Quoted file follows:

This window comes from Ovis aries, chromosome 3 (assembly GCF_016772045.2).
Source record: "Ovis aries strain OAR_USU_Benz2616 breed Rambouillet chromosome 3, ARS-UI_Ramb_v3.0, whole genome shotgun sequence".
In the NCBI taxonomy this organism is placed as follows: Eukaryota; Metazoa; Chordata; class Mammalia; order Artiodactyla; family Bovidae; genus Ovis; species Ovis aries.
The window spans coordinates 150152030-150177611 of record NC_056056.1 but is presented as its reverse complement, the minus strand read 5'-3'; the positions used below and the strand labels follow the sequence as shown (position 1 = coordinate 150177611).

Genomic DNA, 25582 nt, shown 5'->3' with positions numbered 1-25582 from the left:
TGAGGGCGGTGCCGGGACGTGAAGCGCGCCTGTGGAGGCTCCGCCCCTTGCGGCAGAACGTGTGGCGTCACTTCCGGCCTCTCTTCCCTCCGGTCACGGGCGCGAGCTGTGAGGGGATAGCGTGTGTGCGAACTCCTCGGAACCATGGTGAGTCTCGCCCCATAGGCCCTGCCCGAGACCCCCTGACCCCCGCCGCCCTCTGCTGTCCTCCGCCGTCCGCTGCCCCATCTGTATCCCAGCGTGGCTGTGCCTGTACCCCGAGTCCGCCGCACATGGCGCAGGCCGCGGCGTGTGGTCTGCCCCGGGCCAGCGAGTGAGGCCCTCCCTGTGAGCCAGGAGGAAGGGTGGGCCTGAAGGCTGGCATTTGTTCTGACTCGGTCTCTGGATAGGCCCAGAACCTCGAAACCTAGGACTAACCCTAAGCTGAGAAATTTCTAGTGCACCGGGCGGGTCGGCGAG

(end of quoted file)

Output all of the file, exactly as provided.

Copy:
This window comes from Ovis aries, chromosome 3 (assembly GCF_016772045.2).
Source record: "Ovis aries strain OAR_USU_Benz2616 breed Rambouillet chromosome 3, ARS-UI_Ramb_v3.0, whole genome shotgun sequence".
In the NCBI taxonomy this organism is placed as follows: Eukaryota; Metazoa; Chordata; class Mammalia; order Artiodactyla; family Bovidae; genus Ovis; species Ovis aries.
The window spans coordinates 150152030-150177611 of record NC_056056.1 but is presented as its reverse complement, the minus strand read 5'-3'; the positions used below and the strand labels follow the sequence as shown (position 1 = coordinate 150177611).

Genomic DNA, 25582 nt, shown 5'->3' with positions numbered 1-25582 from the left:
TGAGGGCGGTGCCGGGACGTGAAGCGCGCCTGTGGAGGCTCCGCCCCTTGCGGCAGAACGTGTGGCGTCACTTCCGGCCTCTCTTCCCTCCGGTCACGGGCGCGAGCTGTGAGGGGATAGCGTGTGTGCGAACTCCTCGGAACCATGGTGAGTCTCGCCCCATAGGCCCTGCCCGAGACCCCCTGACCCCCGCCGCCCTCTGCTGTCCTCCGCCGTCCGCTGCCCCATCTGTATCCCAGCGTGGCTGTGCCTGTACCCCGAGTCCGCCGCACATGGCGCAGGCCGCGGCGTGTGGTCTGCCCCGGGCCAGCGAGTGAGGCCCTCCCTGTGAGCCAGGAGGAAGGGTGGGCCTGAAGGCTGGCATTTGTTCTGACTCGGTCTCTGGATAGGCCCAGAACCTCGAAACCTAGGACTAACCCTAAGCTGAGAAATTTCTAGTGCACCGGGCGGGTCGGCGAG